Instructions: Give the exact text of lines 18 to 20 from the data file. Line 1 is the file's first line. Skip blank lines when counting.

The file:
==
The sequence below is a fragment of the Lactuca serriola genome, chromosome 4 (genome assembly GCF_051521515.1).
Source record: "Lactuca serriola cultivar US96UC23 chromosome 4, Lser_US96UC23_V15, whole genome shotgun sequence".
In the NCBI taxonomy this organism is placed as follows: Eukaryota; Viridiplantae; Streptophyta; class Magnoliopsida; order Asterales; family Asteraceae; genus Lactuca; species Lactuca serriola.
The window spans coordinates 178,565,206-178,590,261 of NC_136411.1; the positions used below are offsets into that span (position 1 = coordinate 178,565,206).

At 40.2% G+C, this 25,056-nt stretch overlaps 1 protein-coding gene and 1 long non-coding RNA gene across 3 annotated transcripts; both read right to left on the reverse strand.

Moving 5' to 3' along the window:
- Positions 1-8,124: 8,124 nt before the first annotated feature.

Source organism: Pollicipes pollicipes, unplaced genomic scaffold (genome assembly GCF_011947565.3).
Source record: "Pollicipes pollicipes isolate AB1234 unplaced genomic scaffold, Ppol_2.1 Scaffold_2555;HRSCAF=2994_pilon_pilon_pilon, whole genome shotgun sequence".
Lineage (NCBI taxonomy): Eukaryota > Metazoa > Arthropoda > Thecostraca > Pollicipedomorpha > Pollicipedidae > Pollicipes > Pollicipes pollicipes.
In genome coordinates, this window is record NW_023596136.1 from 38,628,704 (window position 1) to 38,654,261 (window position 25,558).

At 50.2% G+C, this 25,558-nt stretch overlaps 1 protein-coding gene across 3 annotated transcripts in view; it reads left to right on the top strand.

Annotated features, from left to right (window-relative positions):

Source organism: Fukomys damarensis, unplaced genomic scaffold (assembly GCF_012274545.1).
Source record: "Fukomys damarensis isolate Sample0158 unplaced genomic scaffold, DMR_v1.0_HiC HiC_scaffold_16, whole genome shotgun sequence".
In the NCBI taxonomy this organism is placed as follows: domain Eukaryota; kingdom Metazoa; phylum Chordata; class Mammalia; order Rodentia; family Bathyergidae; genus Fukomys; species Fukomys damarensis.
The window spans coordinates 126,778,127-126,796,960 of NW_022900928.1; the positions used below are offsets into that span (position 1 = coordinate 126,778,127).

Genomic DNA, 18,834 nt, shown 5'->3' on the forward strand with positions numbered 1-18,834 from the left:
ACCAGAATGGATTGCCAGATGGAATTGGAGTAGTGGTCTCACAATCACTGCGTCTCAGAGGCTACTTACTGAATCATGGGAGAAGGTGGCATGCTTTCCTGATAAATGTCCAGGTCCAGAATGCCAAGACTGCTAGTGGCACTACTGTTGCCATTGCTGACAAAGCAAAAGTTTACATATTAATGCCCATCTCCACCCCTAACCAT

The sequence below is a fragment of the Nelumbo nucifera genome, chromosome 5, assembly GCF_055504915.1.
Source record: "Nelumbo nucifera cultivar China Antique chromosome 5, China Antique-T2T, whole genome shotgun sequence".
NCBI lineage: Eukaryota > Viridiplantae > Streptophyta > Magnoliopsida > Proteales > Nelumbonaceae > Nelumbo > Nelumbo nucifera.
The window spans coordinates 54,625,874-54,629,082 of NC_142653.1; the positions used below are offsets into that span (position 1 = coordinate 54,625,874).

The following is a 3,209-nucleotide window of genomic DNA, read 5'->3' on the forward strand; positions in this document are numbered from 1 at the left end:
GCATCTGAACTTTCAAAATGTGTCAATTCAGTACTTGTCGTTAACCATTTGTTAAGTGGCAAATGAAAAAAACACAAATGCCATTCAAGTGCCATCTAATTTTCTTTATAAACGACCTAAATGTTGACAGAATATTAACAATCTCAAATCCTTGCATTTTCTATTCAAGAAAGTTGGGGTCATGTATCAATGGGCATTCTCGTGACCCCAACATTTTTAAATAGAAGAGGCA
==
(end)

Genomic DNA, 18,834 nt, shown 5'->3' on the forward strand with positions numbered 1-18,834 from the left:
ACCAGAATGGATTGCCAGATGGAATTGGAGTAGTGGTCTCACAATCACTGCGTCTCAGAGGCTACTTACTGAATCATGGGAGAAGGTGGCATGCTTTCCTGATAAATGTCCAGGTCCAGAATGCCAAGACTGCTAGTGGCACTACTGTTGCCATTGCTGACAAAGCAAAAGTTTACATATTAATGCCCATCTCCACCCCTAACCAT

The sequence below is a fragment of the Nelumbo nucifera genome, chromosome 5, assembly GCF_055504915.1.